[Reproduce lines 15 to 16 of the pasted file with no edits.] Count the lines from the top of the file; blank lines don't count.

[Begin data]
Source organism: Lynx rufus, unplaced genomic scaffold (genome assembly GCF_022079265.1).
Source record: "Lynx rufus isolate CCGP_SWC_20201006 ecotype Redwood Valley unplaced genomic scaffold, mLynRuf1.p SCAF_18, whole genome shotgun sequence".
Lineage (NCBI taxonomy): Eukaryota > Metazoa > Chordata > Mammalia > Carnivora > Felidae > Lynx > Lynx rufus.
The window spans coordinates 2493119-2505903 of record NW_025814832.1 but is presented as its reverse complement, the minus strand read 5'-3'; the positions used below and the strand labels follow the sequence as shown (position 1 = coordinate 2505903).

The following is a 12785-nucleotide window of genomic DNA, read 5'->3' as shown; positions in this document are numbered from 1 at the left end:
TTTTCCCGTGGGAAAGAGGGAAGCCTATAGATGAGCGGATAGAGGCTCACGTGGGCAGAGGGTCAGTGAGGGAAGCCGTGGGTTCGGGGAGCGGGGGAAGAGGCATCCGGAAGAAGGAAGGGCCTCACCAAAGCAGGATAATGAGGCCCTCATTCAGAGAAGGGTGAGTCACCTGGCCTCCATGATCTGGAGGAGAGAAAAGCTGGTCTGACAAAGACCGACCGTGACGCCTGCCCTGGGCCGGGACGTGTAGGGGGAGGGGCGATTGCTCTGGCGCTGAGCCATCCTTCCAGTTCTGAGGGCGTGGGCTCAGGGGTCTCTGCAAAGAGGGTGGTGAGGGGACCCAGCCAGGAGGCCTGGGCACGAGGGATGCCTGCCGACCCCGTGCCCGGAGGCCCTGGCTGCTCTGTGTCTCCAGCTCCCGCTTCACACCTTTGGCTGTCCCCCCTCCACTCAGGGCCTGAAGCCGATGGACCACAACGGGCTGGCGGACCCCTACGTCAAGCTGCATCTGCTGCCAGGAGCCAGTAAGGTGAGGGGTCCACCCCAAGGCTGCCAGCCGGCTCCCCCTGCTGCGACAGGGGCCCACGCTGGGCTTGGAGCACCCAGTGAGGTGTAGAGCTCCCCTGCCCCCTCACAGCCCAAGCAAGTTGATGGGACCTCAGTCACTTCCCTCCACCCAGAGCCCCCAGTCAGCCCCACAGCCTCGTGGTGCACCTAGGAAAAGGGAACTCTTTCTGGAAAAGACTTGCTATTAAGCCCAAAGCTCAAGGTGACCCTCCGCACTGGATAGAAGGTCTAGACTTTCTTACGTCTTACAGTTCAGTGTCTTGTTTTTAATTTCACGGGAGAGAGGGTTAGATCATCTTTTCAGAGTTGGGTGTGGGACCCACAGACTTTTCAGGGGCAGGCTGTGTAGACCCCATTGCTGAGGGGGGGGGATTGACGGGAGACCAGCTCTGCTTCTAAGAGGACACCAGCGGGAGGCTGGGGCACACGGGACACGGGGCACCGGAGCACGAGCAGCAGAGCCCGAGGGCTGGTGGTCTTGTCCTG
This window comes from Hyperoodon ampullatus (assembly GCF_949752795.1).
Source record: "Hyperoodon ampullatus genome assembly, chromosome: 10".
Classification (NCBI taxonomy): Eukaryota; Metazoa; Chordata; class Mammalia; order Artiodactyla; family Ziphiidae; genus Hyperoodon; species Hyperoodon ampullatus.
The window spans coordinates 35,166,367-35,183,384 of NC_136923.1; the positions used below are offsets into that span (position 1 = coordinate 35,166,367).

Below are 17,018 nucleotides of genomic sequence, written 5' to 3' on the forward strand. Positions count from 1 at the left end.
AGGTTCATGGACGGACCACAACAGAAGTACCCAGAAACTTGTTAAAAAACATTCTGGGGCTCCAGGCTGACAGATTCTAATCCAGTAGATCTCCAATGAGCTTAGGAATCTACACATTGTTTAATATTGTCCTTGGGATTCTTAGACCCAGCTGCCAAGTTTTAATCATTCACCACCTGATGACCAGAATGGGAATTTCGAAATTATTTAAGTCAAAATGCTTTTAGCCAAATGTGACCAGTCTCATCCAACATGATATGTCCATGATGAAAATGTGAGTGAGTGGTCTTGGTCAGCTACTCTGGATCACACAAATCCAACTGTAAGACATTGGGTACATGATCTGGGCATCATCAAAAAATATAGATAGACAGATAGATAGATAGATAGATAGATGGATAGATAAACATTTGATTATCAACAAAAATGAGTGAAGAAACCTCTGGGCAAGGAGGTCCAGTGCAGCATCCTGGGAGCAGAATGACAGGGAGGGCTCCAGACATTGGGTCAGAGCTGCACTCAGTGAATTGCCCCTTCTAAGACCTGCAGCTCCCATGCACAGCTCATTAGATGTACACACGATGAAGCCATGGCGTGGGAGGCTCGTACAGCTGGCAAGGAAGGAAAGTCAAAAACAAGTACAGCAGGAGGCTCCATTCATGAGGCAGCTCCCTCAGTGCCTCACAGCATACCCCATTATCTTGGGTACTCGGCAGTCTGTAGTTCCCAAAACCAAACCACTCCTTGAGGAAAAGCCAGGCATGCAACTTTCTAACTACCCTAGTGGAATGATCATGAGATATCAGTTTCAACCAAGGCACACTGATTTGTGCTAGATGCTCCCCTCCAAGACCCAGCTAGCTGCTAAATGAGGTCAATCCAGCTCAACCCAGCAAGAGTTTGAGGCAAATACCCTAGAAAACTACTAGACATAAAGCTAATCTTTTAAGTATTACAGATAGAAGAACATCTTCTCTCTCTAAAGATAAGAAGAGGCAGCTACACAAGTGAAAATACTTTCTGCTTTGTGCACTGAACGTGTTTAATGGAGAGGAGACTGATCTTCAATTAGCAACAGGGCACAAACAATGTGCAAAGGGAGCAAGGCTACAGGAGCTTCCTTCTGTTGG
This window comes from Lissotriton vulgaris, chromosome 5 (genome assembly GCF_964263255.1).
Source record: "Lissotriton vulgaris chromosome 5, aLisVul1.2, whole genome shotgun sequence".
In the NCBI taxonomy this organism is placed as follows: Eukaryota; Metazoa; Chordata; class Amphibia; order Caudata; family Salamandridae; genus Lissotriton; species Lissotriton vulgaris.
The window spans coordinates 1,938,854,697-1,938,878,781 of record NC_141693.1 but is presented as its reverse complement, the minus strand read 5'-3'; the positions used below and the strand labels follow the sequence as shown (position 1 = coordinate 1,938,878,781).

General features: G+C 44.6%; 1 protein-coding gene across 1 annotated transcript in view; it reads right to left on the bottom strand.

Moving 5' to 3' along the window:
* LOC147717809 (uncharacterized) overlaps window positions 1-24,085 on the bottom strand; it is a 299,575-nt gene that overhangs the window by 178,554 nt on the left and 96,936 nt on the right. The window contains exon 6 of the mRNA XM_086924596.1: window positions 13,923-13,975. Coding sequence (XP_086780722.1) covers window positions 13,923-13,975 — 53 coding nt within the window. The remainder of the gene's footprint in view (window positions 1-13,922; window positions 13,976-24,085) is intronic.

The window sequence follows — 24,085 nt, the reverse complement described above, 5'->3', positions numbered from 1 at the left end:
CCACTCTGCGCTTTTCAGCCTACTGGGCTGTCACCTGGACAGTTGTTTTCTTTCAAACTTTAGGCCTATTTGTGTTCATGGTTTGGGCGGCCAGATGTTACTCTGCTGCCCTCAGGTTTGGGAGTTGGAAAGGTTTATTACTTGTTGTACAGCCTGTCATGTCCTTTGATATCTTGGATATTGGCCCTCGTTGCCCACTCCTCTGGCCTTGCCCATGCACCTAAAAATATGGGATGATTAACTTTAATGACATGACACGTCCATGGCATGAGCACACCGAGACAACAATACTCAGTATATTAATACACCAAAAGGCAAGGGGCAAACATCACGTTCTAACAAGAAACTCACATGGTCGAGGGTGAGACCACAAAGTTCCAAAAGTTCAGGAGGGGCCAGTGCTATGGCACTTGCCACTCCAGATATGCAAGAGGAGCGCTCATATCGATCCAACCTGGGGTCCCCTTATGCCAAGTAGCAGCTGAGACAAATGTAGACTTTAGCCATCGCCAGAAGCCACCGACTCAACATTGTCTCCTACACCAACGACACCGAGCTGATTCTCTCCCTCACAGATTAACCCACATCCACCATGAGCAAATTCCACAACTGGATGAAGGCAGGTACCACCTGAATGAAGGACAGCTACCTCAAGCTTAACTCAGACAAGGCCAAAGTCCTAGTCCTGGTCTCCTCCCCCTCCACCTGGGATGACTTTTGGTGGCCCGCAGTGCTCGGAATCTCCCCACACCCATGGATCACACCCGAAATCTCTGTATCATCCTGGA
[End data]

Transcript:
In the NCBI taxonomy this organism is placed as follows: Eukaryota; Metazoa; Chordata; class Amphibia; order Caudata; family Salamandridae; genus Lissotriton; species Lissotriton vulgaris.
The window spans coordinates 1,938,854,697-1,938,878,781 of record NC_141693.1 but is presented as its reverse complement, the minus strand read 5'-3'; the positions used below and the strand labels follow the sequence as shown (position 1 = coordinate 1,938,878,781).